The Goodwater135: My Mind’s Trip While Running Through Death Valley

By Samantha Pruitt @thesamanthapruitt @endurancetownusa

Wanna trip out? Do something BIG & WILD that has you dancing on the edge of your comfort zone. But big goals and comfort crushing experiences need to be personal. After all, our purpose is personal. Our WHY is personal. Living, working, or dreaming for others is not only unfulfilling but honestly, it’s never really gonna work out well for anyone involved. It’s hallowed work and outside of you, rather than coming from deep inside- where your life FIRE is stoked. Additionally, if you are not grounded in your purpose or WHY each day, then you will be filled with anxious untethered energy. You will be overcome by storms, like a weathered sailboat just going anywhere the wind wildly whips you! BTW if you have not read my blog just one chapter back… please do so in order to understand why I was even doing The Goodwater135 Death Valley run plus the who, how, and when (HERE)Now I want to share the Emotional Fitness that I gained (my mind & heart’s growth) during my solo 135 mile run through Death Valley.

You see, for me, this big challenge was a ‘self-efficacy’ test from start to finish. Self-efficacy affects every area of human endeavor and due to the pandemic pause with life being flipped upside down and us humans uprooted, I knew I needed a self-imposed test. Self-efficacy refers to an individual’s belief in his or her capacity to execute behaviors necessary to produce specific performance attainments (Bandura, 1977, 1986, 1997). Self-efficacy reflects confidence in the ability to exert control over one’s own motivation, behavior, and social environment. My deep desire and willingness to take on a very personal physical, mental and spiritual exploration seemed perfectly timed, right? Why wait around to see what the news of the day is or stand by to hear the latest rules and regs for living or even stall another moment longer to feel ‘better’ about our future in America? I felt compelled to act now and exert control once again over my own motivation, behavior, and social environment!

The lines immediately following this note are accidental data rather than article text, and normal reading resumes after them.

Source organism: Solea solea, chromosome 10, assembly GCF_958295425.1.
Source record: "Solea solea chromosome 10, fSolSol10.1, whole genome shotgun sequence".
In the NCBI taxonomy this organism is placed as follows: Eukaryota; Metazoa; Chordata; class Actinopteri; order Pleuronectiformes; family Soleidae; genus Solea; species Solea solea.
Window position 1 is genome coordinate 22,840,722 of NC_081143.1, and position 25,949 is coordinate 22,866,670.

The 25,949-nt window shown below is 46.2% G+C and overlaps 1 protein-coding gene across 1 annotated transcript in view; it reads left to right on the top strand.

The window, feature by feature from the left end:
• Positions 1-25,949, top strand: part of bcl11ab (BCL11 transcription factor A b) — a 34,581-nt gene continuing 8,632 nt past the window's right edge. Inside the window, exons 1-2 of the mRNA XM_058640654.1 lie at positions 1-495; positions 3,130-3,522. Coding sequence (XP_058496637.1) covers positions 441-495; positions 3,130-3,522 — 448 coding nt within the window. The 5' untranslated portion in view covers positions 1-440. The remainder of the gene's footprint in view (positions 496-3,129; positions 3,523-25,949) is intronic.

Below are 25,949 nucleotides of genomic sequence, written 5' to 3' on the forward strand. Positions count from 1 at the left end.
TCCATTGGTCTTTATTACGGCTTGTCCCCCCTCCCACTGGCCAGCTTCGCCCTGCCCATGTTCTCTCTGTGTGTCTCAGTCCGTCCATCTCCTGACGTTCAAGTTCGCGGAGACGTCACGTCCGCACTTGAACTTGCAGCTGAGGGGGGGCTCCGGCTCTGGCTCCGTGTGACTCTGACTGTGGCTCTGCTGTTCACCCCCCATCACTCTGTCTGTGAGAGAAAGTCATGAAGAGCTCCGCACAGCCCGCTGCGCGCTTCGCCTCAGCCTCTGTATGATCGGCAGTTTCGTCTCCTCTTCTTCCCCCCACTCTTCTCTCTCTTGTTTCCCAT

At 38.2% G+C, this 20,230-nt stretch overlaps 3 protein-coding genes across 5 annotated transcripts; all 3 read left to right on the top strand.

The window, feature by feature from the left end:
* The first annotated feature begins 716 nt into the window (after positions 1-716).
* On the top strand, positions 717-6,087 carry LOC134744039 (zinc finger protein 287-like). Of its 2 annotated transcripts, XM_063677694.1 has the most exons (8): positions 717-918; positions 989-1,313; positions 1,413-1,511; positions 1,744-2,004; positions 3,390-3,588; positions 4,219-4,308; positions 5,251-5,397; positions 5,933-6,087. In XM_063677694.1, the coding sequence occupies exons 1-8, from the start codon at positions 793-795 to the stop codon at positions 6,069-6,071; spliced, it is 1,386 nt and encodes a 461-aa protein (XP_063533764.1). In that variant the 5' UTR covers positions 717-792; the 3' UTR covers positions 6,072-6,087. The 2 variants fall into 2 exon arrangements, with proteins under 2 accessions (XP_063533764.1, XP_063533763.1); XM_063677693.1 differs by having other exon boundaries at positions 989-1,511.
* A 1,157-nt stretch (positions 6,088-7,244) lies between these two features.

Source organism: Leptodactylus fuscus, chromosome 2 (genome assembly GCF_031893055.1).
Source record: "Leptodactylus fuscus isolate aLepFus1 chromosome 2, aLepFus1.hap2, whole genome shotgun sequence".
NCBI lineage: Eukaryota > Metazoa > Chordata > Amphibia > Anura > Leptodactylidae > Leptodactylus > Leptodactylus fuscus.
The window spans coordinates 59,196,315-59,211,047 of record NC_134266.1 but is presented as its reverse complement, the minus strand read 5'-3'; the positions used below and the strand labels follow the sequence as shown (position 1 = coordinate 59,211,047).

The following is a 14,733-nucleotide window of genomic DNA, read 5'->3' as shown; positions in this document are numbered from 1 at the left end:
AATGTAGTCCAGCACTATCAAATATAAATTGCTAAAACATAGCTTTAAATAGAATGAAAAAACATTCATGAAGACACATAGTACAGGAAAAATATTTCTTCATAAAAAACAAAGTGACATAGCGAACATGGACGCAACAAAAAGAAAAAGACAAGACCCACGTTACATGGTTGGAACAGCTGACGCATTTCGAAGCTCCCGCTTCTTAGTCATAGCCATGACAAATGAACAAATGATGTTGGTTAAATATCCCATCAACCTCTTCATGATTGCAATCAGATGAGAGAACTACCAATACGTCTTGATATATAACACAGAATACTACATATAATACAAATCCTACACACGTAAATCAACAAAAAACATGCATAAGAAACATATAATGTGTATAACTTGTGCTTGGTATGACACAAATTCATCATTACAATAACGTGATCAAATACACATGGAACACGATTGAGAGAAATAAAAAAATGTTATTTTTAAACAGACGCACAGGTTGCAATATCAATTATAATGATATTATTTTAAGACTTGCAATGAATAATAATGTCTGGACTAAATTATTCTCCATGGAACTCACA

Yes- my Goodwater135 challenged raised money for the non-profit Peace Academy of SLO to help expand their youth leadership programs and true- I was very open about sharing my experience with the world in order to show that a 51-year-old woman excouch potato still has game:) But as a personal quest… my goal was to use the natural desert extremes and running solitude to peel back more layers within myself. I was hungry to gain a deeper understanding and clarity about me, myself and I. Below are what I learned about myself. The thoughts, emotions, and lessons I taught little ole me across all those miles.

1. It’s never too late for a comeback!

I am a 51 yr old woman. I have used, abused, and disregarded my body for many years and only found endurance sports & outdoor adventure after 30. I have made many comebacks in life and will continue to do so until I die. This time, as I bit off the Goodwater135 challenge in July, I had not done any long-distance training or ultra run in a year and a half. YIKES! I was truly worried I could not get back my groove, that injuries would plague me or even worse… that my love of running was gone forever. WRONG! #samgothergrooveback In training July thru October I was constantly reminded (by my own body and mind) that if I just show up and simply deliver the best I have at that moment I will succeed, no matter the outcome.

2. Suffering is temporary.